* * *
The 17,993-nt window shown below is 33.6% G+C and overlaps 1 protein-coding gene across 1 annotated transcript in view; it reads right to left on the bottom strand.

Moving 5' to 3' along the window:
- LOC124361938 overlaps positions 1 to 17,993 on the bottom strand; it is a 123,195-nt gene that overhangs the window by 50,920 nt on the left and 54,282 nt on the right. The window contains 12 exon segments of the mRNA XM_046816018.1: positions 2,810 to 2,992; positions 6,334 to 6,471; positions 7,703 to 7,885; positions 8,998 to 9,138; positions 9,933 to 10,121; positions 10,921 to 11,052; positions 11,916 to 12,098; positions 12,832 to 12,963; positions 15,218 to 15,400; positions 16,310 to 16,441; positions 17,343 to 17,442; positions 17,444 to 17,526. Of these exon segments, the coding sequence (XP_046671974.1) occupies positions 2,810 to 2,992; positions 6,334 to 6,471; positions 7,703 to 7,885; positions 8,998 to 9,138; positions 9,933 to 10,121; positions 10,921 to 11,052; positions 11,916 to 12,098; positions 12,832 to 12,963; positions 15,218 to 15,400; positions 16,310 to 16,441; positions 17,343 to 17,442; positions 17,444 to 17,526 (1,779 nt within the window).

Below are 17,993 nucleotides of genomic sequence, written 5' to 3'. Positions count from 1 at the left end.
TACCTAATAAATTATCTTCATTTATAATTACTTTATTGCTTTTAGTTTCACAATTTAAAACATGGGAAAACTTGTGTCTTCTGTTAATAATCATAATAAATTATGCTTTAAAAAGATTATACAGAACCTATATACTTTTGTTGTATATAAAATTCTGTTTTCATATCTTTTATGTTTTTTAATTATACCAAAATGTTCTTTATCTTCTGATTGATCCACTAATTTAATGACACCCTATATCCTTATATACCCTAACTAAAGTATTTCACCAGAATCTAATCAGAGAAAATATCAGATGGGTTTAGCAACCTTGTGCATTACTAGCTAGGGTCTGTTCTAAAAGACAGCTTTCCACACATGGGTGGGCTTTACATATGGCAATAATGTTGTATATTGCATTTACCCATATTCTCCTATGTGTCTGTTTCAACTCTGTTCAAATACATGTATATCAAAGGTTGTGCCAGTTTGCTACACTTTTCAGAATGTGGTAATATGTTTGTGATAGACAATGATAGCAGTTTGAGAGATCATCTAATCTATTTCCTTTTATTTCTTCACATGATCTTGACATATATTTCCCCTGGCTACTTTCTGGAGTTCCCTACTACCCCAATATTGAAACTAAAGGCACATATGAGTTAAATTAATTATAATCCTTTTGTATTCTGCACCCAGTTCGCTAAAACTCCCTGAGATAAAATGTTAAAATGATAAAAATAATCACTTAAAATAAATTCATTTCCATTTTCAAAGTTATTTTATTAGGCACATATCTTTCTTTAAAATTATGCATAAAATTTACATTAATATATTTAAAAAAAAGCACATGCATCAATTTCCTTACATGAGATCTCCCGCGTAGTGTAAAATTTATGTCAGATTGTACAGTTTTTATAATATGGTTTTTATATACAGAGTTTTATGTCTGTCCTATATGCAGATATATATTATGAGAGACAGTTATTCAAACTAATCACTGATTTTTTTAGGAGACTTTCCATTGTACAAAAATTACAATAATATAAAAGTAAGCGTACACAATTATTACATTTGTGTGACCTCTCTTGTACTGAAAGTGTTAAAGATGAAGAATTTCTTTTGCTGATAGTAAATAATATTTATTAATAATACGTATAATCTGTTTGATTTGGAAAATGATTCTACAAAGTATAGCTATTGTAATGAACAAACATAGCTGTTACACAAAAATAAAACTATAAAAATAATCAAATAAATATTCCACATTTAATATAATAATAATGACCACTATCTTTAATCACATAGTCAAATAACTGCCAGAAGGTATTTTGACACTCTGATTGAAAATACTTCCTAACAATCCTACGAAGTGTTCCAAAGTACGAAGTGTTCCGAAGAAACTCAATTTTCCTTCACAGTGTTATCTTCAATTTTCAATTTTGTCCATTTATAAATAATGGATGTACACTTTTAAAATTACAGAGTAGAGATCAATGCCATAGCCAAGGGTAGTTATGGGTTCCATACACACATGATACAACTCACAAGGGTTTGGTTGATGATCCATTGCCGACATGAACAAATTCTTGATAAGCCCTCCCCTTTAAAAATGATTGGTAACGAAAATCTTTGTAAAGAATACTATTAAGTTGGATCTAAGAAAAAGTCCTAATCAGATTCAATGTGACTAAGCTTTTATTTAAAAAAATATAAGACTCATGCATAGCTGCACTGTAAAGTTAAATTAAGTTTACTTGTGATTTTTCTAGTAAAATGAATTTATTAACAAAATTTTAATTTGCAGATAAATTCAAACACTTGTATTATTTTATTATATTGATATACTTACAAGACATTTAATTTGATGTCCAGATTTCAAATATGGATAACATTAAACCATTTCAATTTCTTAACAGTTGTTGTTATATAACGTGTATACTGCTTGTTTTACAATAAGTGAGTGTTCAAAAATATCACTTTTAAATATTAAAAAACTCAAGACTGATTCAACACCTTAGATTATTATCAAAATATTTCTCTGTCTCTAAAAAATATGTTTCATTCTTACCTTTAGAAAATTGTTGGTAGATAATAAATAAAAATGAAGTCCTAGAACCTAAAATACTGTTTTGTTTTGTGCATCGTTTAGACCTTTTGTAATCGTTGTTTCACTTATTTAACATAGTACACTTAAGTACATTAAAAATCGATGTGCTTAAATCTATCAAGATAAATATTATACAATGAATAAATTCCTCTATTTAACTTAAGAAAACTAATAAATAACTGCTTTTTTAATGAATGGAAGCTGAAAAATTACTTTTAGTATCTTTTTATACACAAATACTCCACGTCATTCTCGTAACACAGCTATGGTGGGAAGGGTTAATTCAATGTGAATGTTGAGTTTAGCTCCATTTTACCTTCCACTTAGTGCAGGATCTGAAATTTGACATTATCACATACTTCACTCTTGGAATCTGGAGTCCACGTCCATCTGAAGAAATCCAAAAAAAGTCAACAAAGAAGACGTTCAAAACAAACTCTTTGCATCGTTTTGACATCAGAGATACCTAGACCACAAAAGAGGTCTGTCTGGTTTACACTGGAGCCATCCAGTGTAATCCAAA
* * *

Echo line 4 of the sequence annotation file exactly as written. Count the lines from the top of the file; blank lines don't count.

Below are 17,993 nucleotides of genomic sequence, written 5' to 3'. Positions count from 1 at the left end.